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Skaldic Poetry of the Scandinavian Middle Ages

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Eskál Vell 13I/3 — grundar ‘of the land’

Sjau fylkjum kom silkis
(snúnaðr vas þat) brúna
geymir grundar síma
grandvarr und sik (landi).

Grandvarr geymir síma silkis grundar brúna kom sjau fylkjum und sik; þat vas snúnaðr landi.

The damage-wary keeper of the silken band of the land of the brows [HEAD > HEADBAND > RULER] brought seven fylki under himself; that was a change for the better for the land.


[3] grundar: gegn at 53, granda 54, Bb


[1, 2, 3] síma silkis grundar brúna ‘of the silken band of the land of the brows [HEAD > HEADBAND]’: Silk had been imported from Byzantium, and to a lesser extent from China, since the C8th (Mayerhofer 2005, 122-3). Clothing, headdresses, and headbands made of silk have been recovered from graves, especially in Birka (Sweden) and in Mammen (Jutland), in which decorative ornaments of silver, gold and silk are taken to have symbolized social standing (Hägg 1991; Hägg 2000, 619). The silk band worn by Hákon jarl must indicate high status, but it is uncertain whether it was specifically the emblem of a ruler (so Konráð Gíslason 1895-7, I, 120; Ohlmarks 1958, 371). KormǪ Sigdr 3/1III and Egill Arkv 19/1-4V (Eg 115) mention similar bands but do not resolve the issue.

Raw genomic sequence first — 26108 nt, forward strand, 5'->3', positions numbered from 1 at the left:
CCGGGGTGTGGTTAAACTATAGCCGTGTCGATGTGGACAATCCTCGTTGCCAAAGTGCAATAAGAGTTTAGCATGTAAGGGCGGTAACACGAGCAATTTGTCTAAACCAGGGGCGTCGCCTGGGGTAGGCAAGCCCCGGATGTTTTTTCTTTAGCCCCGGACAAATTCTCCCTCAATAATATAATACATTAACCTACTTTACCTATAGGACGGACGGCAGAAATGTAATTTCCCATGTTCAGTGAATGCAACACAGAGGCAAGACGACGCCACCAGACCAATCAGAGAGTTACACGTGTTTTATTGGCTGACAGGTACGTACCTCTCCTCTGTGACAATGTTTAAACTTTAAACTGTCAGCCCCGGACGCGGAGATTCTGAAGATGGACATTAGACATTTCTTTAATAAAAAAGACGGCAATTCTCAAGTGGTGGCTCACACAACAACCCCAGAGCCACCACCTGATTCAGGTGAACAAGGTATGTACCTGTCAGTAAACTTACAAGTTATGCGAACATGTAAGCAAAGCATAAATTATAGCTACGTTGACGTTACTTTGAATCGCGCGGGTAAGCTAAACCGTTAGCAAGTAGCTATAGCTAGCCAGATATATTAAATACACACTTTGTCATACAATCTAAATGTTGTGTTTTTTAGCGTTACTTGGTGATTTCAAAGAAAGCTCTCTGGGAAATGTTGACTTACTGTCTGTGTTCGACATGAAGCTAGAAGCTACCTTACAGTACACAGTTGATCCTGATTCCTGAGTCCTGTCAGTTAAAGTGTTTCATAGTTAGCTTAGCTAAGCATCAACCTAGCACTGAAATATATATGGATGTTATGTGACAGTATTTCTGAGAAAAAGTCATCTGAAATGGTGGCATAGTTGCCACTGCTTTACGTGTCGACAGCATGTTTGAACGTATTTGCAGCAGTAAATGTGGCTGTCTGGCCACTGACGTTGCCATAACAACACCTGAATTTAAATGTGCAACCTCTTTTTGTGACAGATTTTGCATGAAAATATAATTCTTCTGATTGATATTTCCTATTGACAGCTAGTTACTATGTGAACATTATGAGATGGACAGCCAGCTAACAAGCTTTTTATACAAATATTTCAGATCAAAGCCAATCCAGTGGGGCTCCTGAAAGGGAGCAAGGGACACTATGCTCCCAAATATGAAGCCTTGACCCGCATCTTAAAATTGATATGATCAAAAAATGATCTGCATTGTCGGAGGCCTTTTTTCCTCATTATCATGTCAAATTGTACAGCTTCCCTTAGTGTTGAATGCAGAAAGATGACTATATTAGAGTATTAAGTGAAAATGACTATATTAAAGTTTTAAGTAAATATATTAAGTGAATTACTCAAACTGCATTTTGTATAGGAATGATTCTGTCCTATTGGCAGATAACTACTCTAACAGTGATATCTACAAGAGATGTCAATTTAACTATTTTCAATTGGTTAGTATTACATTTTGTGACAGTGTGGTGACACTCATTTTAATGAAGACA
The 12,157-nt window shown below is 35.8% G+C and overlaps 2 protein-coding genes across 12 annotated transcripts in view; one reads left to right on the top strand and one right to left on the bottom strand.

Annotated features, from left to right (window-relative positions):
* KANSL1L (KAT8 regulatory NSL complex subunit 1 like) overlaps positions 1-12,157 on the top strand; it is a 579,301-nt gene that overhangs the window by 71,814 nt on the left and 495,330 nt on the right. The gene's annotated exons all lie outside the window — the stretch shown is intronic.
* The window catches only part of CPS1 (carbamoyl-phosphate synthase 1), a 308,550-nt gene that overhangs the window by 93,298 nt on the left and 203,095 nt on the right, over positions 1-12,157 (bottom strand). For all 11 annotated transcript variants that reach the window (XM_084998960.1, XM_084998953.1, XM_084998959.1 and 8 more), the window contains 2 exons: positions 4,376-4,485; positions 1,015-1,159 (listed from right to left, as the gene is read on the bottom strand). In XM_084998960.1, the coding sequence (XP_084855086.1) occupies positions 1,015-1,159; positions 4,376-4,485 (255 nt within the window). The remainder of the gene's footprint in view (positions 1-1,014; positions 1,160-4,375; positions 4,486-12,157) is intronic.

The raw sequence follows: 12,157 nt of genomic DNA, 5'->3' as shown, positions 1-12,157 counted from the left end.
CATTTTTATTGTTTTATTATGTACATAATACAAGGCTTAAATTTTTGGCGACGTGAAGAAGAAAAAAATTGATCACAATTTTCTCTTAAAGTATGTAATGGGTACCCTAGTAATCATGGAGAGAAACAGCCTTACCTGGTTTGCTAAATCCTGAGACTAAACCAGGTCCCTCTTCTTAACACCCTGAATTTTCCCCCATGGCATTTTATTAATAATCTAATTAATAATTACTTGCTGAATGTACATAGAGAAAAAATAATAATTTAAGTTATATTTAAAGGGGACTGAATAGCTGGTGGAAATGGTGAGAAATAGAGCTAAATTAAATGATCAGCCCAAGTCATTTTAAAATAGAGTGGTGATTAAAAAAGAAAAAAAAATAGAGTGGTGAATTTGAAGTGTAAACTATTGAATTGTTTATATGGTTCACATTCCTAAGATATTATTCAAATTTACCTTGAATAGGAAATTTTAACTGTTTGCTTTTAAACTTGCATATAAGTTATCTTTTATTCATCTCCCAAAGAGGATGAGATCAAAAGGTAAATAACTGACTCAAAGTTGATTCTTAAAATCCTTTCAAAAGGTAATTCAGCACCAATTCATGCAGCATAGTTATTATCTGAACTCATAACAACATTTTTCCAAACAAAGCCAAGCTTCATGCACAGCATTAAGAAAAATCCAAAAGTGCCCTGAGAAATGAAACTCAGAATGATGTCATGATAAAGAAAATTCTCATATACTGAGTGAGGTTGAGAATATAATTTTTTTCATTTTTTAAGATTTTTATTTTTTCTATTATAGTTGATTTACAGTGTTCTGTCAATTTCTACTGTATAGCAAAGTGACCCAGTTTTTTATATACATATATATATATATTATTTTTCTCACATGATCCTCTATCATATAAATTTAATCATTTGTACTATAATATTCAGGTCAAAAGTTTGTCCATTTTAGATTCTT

case: gen.


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